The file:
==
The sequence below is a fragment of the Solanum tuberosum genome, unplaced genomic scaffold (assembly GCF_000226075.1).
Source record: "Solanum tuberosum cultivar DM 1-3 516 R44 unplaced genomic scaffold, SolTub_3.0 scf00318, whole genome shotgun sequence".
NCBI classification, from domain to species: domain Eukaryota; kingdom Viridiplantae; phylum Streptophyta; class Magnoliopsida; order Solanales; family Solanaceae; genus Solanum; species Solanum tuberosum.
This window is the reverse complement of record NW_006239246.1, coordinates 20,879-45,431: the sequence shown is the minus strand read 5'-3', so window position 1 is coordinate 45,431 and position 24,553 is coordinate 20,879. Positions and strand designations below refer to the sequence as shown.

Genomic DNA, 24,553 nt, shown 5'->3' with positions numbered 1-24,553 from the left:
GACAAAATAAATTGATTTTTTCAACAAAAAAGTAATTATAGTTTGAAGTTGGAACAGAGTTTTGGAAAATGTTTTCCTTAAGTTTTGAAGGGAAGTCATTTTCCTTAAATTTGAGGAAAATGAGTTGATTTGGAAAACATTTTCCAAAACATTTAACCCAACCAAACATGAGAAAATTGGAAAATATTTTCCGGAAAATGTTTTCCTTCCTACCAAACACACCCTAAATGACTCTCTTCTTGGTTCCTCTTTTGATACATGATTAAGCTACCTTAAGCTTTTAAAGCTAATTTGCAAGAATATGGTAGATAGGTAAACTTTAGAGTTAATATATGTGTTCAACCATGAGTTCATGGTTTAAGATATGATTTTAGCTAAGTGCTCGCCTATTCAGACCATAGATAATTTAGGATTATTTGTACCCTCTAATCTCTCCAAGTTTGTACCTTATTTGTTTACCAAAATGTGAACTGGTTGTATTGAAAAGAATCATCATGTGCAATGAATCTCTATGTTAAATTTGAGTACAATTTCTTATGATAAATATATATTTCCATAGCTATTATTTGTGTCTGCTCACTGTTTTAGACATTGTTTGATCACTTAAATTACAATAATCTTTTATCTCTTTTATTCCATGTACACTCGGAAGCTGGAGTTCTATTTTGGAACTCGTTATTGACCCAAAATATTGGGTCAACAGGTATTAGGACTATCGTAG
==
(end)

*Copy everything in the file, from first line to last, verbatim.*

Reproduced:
The sequence below is a fragment of the Solanum tuberosum genome, unplaced genomic scaffold (assembly GCF_000226075.1).
Source record: "Solanum tuberosum cultivar DM 1-3 516 R44 unplaced genomic scaffold, SolTub_3.0 scf00318, whole genome shotgun sequence".
NCBI classification, from domain to species: domain Eukaryota; kingdom Viridiplantae; phylum Streptophyta; class Magnoliopsida; order Solanales; family Solanaceae; genus Solanum; species Solanum tuberosum.
This window is the reverse complement of record NW_006239246.1, coordinates 20,879-45,431: the sequence shown is the minus strand read 5'-3', so window position 1 is coordinate 45,431 and position 24,553 is coordinate 20,879. Positions and strand designations below refer to the sequence as shown.

Genomic DNA, 24,553 nt, shown 5'->3' with positions numbered 1-24,553 from the left:
GACAAAATAAATTGATTTTTTCAACAAAAAAGTAATTATAGTTTGAAGTTGGAACAGAGTTTTGGAAAATGTTTTCCTTAAGTTTTGAAGGGAAGTCATTTTCCTTAAATTTGAGGAAAATGAGTTGATTTGGAAAACATTTTCCAAAACATTTAACCCAACCAAACATGAGAAAATTGGAAAATATTTTCCGGAAAATGTTTTCCTTCCTACCAAACACACCCTAAATGACTCTCTTCTTGGTTCCTCTTTTGATACATGATTAAGCTACCTTAAGCTTTTAAAGCTAATTTGCAAGAATATGGTAGATAGGTAAACTTTAGAGTTAATATATGTGTTCAACCATGAGTTCATGGTTTAAGATATGATTTTAGCTAAGTGCTCGCCTATTCAGACCATAGATAATTTAGGATTATTTGTACCCTCTAATCTCTCCAAGTTTGTACCTTATTTGTTTACCAAAATGTGAACTGGTTGTATTGAAAAGAATCATCATGTGCAATGAATCTCTATGTTAAATTTGAGTACAATTTCTTATGATAAATATATATTTCCATAGCTATTATTTGTGTCTGCTCACTGTTTTAGACATTGTTTGATCACTTAAATTACAATAATCTTTTATCTCTTTTATTCCATGTACACTCGGAAGCTGGAGTTCTATTTTGGAACTCGTTATTGACCCAAAATATTGGGTCAACAGGTATTAGGACTATCGTAG